Book Review of Blonde Roots by Bernardine Evaristo
Riverhead Books, 2009
Paperback, 269 pp., $15
When I (first) read this: January-March 2016
My rating: 5/5 stars
My (spoiler-free) review:
In her provocative 2009 satire Blonde Roots, Bernardine Evaristo turns the transatlantic slave trade on its head and creates an imaginary world of reverse racism where “Aphrikans,” or “blaks,” enslave “Europanes,” or “whytes.” Her role reversals are meticulous and historically accurate to a fault; she uses the voices of a whyte female slave (Doris, renamed Omorenomwara) and the blak slaveholder who dominates her life (Bwana, or Chief Kaga Konata Katamba I) to underscore the absurdity of the race, gender, and class hierarchies that the capitalist institution of slavery violently enforced from the 15th to the 19th century. But the novel does more than simply ridicule these ideologies. Evaristo also frames the surviving social and cultural structures of white supremacy within her subverted racial hierarchy, showing how the arbitrary power dynamics of slavery and colonialism live on today not just as inequalities but also as dehumanizing Eurocentric conventions and stereotypes.
At first glance, the most obvious element of Evaristo’s satire is her reversal of slavery’s racial hierarchy. This is perhaps clearest in Bwana’s pro-slavery pamphlet The Flame. Whereas Doris states that slavery is what divides “the human race” (76), in Bwana’s eyes “The Negro” is “Mankind” while all other races are “Neo-Primate” (124–125). Like 19th-century white supremacist writers, particularly George Fitzhugh and Thornton Stringfellow, Bwana claims that his supposed supremacy is supported by logic. For example, he declares that “Craniofaecia Anthropometry,” the Blonde Roots counterpart to phrenology, proves the inferiority of the whyte race through “systematic” skull measurements (126, emphasis Bwana’s). Similarly, Bwana can define the word “genocide” because he has the power to commit genocide: he declares that Haitian slave rebellions are “genocide” and that slavers thus plan to nobly “eradicate the pesky critturs once and for all” (229). Evaristo’s implication here is not just that racial hierarchies are wrong, but that they are so arbitrary as to have the same authority when applied in the opposite direction, so long as the “superior” group has power. Power, Evaristo asserts, is all anyone needs to present distorted views of the world as facts. (Remind you of anyone?)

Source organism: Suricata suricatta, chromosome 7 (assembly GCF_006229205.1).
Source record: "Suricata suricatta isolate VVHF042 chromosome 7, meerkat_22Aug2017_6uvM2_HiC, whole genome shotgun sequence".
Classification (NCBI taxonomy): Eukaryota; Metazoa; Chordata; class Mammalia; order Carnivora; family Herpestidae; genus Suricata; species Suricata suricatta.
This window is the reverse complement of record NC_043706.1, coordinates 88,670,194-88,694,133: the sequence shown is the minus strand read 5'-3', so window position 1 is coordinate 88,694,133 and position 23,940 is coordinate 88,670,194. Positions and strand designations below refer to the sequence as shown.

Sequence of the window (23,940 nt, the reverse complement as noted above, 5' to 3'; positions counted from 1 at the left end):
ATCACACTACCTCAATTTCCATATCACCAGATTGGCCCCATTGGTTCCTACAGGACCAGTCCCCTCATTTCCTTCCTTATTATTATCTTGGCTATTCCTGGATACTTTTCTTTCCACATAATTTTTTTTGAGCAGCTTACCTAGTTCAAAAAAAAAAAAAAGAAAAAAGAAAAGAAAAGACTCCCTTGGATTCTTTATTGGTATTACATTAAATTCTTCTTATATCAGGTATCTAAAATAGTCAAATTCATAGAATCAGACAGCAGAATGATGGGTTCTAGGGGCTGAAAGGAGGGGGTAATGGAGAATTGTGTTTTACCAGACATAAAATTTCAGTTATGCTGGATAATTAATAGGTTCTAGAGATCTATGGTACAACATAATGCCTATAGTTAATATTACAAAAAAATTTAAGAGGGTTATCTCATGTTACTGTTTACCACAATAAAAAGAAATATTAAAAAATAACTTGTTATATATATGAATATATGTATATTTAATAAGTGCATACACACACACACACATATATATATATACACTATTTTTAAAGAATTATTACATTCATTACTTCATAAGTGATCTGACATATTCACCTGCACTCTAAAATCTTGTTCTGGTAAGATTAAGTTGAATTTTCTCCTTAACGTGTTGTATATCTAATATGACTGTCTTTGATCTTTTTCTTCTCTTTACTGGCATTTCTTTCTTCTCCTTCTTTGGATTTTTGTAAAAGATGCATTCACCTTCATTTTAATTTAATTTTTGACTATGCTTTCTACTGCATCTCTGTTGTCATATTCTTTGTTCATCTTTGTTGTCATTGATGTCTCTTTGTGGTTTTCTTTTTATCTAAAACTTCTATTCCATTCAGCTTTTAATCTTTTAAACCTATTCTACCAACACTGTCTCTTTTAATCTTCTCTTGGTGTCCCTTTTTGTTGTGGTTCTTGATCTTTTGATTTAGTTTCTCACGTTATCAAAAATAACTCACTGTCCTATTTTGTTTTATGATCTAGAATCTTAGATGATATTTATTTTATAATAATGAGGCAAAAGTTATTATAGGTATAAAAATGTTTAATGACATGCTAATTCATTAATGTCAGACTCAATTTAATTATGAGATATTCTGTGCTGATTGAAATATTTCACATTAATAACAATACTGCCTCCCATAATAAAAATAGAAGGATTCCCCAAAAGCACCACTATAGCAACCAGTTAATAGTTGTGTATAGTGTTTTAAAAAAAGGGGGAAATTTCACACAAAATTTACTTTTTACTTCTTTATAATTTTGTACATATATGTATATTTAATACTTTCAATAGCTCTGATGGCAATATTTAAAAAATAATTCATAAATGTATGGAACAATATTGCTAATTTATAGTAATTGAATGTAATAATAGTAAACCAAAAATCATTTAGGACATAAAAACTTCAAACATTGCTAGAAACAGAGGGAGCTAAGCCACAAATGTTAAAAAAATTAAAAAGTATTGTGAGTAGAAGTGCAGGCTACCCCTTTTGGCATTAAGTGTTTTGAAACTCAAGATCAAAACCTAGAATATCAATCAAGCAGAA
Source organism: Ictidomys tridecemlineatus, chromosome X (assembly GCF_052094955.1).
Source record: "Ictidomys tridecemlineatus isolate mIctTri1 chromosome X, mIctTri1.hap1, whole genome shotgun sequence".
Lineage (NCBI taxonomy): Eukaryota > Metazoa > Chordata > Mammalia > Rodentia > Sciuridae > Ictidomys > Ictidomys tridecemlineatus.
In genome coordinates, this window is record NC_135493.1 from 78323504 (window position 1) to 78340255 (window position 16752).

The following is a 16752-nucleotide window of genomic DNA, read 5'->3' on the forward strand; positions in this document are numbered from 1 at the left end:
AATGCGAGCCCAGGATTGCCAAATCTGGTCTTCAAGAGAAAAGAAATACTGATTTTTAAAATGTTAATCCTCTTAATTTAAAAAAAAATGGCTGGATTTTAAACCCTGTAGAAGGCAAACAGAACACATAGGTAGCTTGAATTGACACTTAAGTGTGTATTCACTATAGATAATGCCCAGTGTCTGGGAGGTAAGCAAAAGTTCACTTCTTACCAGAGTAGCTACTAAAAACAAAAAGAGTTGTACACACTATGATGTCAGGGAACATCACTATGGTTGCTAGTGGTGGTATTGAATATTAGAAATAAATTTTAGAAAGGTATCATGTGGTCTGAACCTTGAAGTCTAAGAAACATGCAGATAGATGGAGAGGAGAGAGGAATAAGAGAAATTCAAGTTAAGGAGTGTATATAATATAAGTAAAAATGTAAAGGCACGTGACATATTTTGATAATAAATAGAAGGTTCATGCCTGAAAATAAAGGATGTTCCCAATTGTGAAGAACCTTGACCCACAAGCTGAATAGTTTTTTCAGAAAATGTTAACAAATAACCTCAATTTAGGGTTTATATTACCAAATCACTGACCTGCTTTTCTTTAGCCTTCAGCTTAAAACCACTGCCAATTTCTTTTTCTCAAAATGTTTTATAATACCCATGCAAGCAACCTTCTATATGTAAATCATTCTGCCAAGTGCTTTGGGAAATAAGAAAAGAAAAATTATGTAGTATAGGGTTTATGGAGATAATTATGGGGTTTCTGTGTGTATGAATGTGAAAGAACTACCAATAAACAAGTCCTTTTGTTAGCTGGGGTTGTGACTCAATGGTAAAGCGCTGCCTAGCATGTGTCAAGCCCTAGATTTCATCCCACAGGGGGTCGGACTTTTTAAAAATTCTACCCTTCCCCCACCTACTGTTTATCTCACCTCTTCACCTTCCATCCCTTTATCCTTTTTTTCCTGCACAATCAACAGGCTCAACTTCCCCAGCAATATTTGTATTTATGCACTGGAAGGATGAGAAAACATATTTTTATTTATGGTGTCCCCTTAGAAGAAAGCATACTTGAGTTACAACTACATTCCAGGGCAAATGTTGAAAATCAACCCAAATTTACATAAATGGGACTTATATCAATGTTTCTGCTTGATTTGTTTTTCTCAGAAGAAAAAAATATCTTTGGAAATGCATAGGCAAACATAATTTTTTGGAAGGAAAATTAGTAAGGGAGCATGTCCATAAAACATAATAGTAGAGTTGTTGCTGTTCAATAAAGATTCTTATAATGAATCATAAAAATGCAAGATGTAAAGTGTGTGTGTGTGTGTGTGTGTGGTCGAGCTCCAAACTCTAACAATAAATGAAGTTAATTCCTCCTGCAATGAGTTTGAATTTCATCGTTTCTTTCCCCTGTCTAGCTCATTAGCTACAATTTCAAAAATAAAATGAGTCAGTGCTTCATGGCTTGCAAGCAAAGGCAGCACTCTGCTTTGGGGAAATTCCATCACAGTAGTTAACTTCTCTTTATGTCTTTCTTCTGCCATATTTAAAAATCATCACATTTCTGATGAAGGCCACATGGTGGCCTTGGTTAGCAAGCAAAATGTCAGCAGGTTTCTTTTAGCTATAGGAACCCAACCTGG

My favorite parts of the book are when Evaristo draws attention to the countless racist cultural attitudes that are portrayed as facts by the group in power. Aphrikan names are easiest to pronounce (98); calendars, forks, and handshakes are unnecessary (143, 145, 196); monogamy is “selfish” and privacy is “foreign” (20, 70); funerals should have “official mourners” (139); Ndebele artists are sought after (225); clothing should not be “cut…into the shapes of the human body” (131); “kinky Aphrikan hair” and dark eyes are normal and desirable (30, 132); and the list goes on. One of the most glaringly ironic examples is Bwana’s description of “normal speech” as requiring “c!icks, c!ucks, c!acks and !tsks” (130): this statement is written in English, which Bwana calls “nonsensical” and “dreary” (130), because in reality English is considered to be “normal speech” by much of the world. In this way Evaristo ingeniously uses the very language of her novel to prove her point.
Evaristo also uses dialect writing as an interesting form of cultural critique. This is most apparent in the two versions of Doris’ “Lavender blue” song, the first sung by her in her youth and the second by Sharon years later, when they are enslaved. The former version is written in “proper” English (“Lavender blue, diddle daddle / Lavender green, / When is he king, diddle daddle / You shan’t be queen” (48)), while the latter appears in dialect writing, looking very different on the page (“Lavanda bloo, diddy diddy, Lavanda green, When he is king, diddy diddy, Yu won’t be kween” (247)). But Evaristo cleverly designs her dialect writing so that it sounds like British English when spoken aloud (e.g. “kween” has the same pronunciation as “queen”). This is her way of showing that when the so-called “proper” language shifts from Europane to Aphrikan, its “non-normative” counterpart—here, English—becomes stylized to indicate its difference.
Although Evaristo tackles many heavy issues in Blonde Roots, I think that the most important takeaway from the book is her focus on these small details. She highlights dozens of little seemingly “trivial” remnants of colonialism and reverses them. In doing so, Evaristo demonstrates to her readers that being white is only as “normal” as any society dictates it to be. Her satiric reversal is a brilliant device to make white people (myself included) think more deeply about our own whiteness and what it means in today’s society. Our lives would be vastly different without all those little things–without “small stuff” like beauty standards and arbitrary racist binaries that construct people of color as “other.” It follows, then, that issues like microaggressions and cultural appropriation are nowhere nearly as trivial as many people have made them out to be.
If you’ve already read this book and none of this was news to you, or if you haven’t read it and want to know more, I’d encourage you to check out Citizen: An American Lyric by Claudia Rankine and Aamer Rahman’s Reverse Racism standup routine.